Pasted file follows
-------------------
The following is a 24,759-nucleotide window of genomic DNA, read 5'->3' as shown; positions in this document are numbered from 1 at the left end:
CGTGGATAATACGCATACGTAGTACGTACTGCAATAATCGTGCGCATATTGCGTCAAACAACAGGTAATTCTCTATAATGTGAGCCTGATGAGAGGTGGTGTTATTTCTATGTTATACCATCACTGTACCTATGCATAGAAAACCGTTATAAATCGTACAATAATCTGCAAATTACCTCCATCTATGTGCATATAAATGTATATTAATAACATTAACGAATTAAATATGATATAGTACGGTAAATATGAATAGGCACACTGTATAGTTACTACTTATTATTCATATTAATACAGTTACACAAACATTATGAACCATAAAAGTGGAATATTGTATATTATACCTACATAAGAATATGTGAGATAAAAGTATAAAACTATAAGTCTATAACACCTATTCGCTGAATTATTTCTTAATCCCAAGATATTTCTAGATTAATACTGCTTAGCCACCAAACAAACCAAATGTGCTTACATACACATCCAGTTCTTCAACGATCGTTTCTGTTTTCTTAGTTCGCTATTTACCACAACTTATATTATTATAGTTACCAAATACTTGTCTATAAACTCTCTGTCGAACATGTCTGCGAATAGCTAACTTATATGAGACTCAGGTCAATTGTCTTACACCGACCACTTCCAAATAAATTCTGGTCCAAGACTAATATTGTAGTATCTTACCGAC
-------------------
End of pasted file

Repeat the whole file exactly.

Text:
The following is a 24,759-nucleotide window of genomic DNA, read 5'->3' as shown; positions in this document are numbered from 1 at the left end:
CGTGGATAATACGCATACGTAGTACGTACTGCAATAATCGTGCGCATATTGCGTCAAACAACAGGTAATTCTCTATAATGTGAGCCTGATGAGAGGTGGTGTTATTTCTATGTTATACCATCACTGTACCTATGCATAGAAAACCGTTATAAATCGTACAATAATCTGCAAATTACCTCCATCTATGTGCATATAAATGTATATTAATAACATTAACGAATTAAATATGATATAGTACGGTAAATATGAATAGGCACACTGTATAGTTACTACTTATTATTCATATTAATACAGTTACACAAACATTATGAACCATAAAAGTGGAATATTGTATATTATACCTACATAAGAATATGTGAGATAAAAGTATAAAACTATAAGTCTATAACACCTATTCGCTGAATTATTTCTTAATCCCAAGATATTTCTAGATTAATACTGCTTAGCCACCAAACAAACCAAATGTGCTTACATACACATCCAGTTCTTCAACGATCGTTTCTGTTTTCTTAGTTCGCTATTTACCACAACTTATATTATTATAGTTACCAAATACTTGTCTATAAACTCTCTGTCGAACATGTCTGCGAATAGCTAACTTATATGAGACTCAGGTCAATTGTCTTACACCGACCACTTCCAAATAAATTCTGGTCCAAGACTAATATTGTAGTATCTTACCGAC